May 8, 2013–The unanimous decision turned down a FOIA request by a California resident for records in Virginia. According to the Reporters Committee for Freedom of the Press, only a "handful" of states have similar residents-only restrictions to their FOI laws. But the doctrinal impact of the decision is likely to be large, since the court held, among other things, that the First Amendment conveys no right of access to government information.
April 10, 2013–The US Court of Appeals for the District of Columbia ruled in favor of the watchdog group Citizens for Responsibility and Ethics in Washington, saying that agencies had 20 days to respond to FOIA requests, stating "what documents would or wouldn’t be handed over and why," according to the Reporters Committee for Freedom of the Press.
March 27, 2013–The unsealed documents revealed that the potential plaintiffs had received $750,000 from frackers Range Resources, which has been accused of high-handed tactics. The case is important in several respects — even beyond the broader controversy over sealing of civil settlements.
January 16, 2013–Should state freedom-of-information laws disqualify people or organizations from out of state from getting government records? Led by the Reporters Committee for Freedom of the Press, some 53 news media groups have urged the US Supreme Court to say no.
December 12, 2012–A fatal November 30, 2012, collapse of part of a coal-slurry impoundment in West Virginia served as a reminder of safety issues that may not be adequately regulated in some states and localities. You can locate local coal-slurry impoundments and information on their status with an online public database.
December 12, 2012–The Pittsburgh Post-Gazette was joined by the Washington (PA) Observer-Reporter in a suit to unseal records of the July 2011 settlement of a case in which a family had sued four natural gas companies over damages they claimed were caused by hydraulic fracturing. The appeals court said a lower court had erred in throwing out the newspapers' case.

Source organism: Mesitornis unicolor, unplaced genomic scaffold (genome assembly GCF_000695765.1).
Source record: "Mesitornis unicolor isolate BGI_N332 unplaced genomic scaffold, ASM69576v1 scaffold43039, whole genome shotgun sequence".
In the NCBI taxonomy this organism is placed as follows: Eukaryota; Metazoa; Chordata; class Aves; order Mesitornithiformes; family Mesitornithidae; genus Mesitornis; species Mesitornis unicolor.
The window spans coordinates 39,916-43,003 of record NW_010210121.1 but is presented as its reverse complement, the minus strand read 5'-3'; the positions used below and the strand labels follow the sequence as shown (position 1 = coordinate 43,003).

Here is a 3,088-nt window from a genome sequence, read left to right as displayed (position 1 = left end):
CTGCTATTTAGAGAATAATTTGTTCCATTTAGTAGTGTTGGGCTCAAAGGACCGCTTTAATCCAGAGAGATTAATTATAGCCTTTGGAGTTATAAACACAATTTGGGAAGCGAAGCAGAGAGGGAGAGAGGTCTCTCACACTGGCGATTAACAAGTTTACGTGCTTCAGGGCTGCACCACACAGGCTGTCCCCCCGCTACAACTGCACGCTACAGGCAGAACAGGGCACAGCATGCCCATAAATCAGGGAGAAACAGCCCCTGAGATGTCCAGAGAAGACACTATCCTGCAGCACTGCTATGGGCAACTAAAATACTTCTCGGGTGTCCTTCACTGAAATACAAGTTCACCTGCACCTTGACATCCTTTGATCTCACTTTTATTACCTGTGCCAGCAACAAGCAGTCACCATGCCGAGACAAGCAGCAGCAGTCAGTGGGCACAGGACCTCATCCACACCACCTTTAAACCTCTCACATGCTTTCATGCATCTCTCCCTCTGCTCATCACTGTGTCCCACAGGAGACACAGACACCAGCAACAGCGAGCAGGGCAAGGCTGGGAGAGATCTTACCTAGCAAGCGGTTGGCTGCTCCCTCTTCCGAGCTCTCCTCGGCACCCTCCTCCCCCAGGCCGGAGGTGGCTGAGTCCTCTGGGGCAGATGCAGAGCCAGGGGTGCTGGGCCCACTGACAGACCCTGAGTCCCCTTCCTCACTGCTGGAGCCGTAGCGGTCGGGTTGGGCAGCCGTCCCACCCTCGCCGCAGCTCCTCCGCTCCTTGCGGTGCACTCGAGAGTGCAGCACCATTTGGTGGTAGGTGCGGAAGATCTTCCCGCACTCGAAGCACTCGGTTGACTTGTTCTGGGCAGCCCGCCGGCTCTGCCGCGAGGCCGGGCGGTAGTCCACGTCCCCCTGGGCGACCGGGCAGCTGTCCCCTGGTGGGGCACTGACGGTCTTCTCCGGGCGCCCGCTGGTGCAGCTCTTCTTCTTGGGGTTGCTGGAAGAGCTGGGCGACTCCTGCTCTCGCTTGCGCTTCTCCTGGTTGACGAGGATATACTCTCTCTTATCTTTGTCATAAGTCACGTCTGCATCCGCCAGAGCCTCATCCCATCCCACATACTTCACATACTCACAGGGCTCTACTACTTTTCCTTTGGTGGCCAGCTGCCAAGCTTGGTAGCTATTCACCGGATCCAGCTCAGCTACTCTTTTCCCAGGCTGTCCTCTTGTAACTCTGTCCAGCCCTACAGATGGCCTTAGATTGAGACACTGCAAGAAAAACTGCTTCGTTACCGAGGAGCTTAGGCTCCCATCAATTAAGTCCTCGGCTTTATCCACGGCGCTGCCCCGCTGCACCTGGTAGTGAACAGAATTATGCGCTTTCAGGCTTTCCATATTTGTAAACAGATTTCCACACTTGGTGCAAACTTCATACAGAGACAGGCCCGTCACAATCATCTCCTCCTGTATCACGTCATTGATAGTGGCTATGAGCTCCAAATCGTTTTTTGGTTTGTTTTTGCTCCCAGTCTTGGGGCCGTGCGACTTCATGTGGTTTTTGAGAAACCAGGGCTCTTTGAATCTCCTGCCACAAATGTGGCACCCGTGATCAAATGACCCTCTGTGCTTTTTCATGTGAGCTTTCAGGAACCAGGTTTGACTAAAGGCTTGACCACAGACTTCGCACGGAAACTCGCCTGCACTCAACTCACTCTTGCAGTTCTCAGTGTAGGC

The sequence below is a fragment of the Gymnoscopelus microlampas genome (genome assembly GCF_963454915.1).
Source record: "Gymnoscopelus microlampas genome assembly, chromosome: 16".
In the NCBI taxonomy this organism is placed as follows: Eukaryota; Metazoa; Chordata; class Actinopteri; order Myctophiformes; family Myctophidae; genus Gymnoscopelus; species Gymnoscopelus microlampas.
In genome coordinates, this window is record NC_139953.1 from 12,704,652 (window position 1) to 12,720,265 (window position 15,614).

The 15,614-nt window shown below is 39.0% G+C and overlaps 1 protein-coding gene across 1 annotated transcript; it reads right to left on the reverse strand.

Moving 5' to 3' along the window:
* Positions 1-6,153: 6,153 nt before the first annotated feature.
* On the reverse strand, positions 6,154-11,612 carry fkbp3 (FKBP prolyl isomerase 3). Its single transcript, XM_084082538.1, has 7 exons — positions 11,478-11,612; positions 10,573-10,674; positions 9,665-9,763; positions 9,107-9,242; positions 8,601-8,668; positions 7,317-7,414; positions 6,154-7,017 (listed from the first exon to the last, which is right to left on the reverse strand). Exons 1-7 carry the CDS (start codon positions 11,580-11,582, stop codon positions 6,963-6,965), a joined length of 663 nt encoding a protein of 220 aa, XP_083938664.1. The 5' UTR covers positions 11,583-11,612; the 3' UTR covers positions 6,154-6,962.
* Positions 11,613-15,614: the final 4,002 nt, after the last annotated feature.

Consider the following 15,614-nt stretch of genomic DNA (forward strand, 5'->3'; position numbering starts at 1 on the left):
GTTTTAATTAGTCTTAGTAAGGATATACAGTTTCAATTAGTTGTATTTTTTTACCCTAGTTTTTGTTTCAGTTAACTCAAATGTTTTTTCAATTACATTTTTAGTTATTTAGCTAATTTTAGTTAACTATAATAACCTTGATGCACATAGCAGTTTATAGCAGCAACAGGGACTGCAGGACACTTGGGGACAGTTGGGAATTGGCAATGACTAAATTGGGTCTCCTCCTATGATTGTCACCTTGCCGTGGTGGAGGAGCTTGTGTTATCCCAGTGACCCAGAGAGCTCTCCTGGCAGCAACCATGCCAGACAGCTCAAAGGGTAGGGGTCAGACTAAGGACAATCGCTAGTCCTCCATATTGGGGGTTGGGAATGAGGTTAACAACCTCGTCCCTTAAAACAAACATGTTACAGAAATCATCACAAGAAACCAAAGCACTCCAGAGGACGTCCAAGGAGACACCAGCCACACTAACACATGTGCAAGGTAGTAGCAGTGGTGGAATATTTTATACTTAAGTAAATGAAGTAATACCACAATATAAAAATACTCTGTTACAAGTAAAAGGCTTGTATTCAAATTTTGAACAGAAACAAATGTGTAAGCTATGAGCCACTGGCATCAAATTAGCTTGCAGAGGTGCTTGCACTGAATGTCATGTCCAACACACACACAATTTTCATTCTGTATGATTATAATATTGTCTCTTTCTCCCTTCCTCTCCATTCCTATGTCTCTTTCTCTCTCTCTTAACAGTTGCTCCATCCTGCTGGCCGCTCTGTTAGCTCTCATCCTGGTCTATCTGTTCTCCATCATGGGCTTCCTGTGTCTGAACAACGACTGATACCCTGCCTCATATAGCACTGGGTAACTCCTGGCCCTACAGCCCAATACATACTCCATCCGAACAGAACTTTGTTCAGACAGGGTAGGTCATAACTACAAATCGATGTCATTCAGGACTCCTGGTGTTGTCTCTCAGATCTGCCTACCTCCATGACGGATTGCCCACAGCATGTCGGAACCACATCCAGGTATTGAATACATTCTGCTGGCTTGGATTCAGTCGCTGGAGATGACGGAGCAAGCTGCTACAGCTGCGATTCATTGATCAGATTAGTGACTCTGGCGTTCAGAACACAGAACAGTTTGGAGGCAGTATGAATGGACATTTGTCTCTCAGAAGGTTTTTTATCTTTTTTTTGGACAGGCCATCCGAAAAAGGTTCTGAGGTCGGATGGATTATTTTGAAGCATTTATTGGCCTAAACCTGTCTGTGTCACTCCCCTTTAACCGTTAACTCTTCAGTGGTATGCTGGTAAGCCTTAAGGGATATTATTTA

September 19, 2012–A Va. court ruled Sept. 17, 2012 that e-mails generated by climate scientist Michael Mann when he worked at the Univ. of Virginia were exempt from the state's FOIA. Mann has been the target of repeated attacks by climate change deniers due to his famous "hockey stick" graph of global temperature records and indicators.
July 25, 2012–EPA says it could instead compile a database partly from information collected by some states. But that information is often spotty and inconsistent — which will make it hard for EPA to compile it and even harder to make useful conclusions from it. And the withdrawal may make it harder to get the information disclosed.
June 13, 2012–A company wants to mine Virginia's major uranium deposit so the state formed a multi-agency panel to study ending the three-decade ban on uranium mining. That panel hired a consulting firm that critics say was stacked with experts affiliated with the nuclear industry.
March 7, 2012–Attorney General Ken Cuccinelli (R, pictured at left), who avows himself a global warming skeptic, had sought from the University of Virginia grant applications by former U.Va. climate scientist Michael Mann, creator of the "hockey stick" graph, and emails between Mann and other scientists.